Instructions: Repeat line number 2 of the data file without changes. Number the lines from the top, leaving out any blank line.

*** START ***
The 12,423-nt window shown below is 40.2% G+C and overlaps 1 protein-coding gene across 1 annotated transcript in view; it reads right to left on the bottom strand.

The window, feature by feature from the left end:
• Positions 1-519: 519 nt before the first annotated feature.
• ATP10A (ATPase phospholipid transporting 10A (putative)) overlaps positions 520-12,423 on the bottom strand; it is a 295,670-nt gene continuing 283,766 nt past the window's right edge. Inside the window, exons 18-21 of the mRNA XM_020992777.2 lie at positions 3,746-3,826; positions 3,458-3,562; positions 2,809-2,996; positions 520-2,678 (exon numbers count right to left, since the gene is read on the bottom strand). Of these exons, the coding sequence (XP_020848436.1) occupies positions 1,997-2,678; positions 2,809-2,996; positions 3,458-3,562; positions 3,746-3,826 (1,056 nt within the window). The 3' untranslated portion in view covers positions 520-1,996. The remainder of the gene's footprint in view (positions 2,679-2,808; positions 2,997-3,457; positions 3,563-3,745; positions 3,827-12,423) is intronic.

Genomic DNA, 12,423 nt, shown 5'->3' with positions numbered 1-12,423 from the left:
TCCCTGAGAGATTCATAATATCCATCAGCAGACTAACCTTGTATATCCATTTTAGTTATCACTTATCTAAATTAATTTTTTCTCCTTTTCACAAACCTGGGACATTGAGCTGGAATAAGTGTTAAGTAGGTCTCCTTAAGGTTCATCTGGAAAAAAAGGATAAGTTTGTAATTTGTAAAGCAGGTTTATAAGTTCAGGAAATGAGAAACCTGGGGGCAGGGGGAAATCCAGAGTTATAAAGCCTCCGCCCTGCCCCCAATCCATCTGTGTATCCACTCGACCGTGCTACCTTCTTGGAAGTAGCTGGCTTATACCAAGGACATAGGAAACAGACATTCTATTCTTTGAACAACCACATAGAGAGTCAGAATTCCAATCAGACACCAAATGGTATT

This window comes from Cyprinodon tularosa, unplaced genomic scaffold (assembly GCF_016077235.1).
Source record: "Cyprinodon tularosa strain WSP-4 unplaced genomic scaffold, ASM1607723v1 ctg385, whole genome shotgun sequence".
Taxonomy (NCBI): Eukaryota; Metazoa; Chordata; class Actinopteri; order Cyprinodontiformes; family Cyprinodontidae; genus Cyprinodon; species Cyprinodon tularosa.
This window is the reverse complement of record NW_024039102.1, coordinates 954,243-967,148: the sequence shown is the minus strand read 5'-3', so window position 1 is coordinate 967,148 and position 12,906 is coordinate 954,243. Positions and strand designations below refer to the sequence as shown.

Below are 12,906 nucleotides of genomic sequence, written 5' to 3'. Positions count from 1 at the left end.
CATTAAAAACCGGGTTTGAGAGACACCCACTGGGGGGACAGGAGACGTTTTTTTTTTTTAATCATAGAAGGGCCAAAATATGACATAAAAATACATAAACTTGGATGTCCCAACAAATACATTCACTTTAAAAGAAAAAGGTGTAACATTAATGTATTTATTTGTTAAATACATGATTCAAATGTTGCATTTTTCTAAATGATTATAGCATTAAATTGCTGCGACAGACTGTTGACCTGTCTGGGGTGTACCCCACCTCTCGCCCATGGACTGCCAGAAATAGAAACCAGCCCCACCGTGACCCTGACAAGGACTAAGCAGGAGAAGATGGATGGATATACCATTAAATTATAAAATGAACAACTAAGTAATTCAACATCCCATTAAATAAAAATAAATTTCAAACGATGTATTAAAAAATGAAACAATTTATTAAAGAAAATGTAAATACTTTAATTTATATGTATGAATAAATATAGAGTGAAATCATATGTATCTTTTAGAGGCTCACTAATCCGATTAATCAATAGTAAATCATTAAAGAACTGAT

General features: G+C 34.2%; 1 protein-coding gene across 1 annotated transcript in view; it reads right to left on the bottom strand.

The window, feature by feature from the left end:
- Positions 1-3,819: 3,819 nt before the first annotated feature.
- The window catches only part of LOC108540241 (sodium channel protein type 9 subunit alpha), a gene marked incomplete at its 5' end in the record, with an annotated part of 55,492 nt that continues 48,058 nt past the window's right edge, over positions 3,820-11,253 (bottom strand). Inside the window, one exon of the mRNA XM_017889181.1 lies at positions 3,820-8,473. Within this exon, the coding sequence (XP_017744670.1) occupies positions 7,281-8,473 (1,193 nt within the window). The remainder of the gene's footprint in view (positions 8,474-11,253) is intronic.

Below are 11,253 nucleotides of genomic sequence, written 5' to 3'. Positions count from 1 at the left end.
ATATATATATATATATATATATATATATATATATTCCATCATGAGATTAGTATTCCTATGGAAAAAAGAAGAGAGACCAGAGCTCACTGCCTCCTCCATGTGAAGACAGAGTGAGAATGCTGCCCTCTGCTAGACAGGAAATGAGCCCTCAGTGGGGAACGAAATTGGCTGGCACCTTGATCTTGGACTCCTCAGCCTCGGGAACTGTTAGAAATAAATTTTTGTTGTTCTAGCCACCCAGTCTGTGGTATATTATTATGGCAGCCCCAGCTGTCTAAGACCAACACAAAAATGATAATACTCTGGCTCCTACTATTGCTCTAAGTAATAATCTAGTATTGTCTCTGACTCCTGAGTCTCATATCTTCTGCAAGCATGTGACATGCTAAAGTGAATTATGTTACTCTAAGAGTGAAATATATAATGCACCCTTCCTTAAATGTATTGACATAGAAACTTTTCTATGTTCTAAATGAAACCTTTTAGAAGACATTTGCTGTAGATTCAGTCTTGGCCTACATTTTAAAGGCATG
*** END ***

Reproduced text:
The window, feature by feature from the left end: